IN A TYPICAL CONTEMPORARY KANNADA FILM, a Kannada-speaking migrant in Bengaluru tries to find employment, only to encounter difficulties at every step. Forced into the underworld, he becomes a dreaded don, cutting his enemies to bits with a cleaver until the law catches up with him and he dies. Bengaluru, here, is not the glamorous cosmopolis as perceived from afar, but a decidedly seedy city festering with crime and injustice. Why the most prosperous city in South India is portrayed as such in local-language cinema can perhaps only be understood through an enquiry into several connected factors—one which begins with the meaning of the city in Indian popular cinema.
The city has been a crucial motif in Indian popular cinema from 1947 onwards, but its meaning has changed with each significant event in this nation’s history. Bombay, for instance, used by Hindi films to represent ‘The City’, came into great cinematic prominence in the 1950s as a metaphor for the promise of the modern in Nehru’s India.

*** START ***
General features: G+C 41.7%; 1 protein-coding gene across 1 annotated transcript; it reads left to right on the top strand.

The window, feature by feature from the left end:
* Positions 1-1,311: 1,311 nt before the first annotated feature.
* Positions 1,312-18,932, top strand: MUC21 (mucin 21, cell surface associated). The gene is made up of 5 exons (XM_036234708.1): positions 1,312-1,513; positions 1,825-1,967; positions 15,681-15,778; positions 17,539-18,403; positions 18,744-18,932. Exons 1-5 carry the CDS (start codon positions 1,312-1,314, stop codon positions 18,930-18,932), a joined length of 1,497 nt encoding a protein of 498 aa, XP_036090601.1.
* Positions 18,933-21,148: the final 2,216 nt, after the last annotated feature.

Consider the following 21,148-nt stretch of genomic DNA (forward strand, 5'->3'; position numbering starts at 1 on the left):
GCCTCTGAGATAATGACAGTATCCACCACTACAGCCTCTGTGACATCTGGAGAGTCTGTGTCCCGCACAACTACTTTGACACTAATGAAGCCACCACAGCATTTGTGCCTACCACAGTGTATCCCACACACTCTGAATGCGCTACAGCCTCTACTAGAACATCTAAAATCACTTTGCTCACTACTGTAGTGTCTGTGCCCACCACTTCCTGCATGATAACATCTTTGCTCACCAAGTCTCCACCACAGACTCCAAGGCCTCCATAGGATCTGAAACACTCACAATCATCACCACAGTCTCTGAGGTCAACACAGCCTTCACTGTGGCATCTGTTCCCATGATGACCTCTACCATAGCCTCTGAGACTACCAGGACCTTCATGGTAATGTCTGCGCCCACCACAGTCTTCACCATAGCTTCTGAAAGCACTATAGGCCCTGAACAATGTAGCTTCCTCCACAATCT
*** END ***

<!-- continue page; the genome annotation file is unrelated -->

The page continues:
That uncomplicated optimism, however, did not last very long. By the late 1960s, Indira Gandhi’s brand of populism had unleashed a wave of aspiration across socioeconomic classes that imposed a new cinematic meaning on the city: it became a symbol of opportunity. In films like Yash Chopra’s Deewaar (1975), in which the iconic Angry Young Man first appeared, a dockyard worker ascends to wealth and power in the city—albeit through unlawful means. While films like Deewaar nominally uphold the law, material advancement by any means is shown as hugely attractive.
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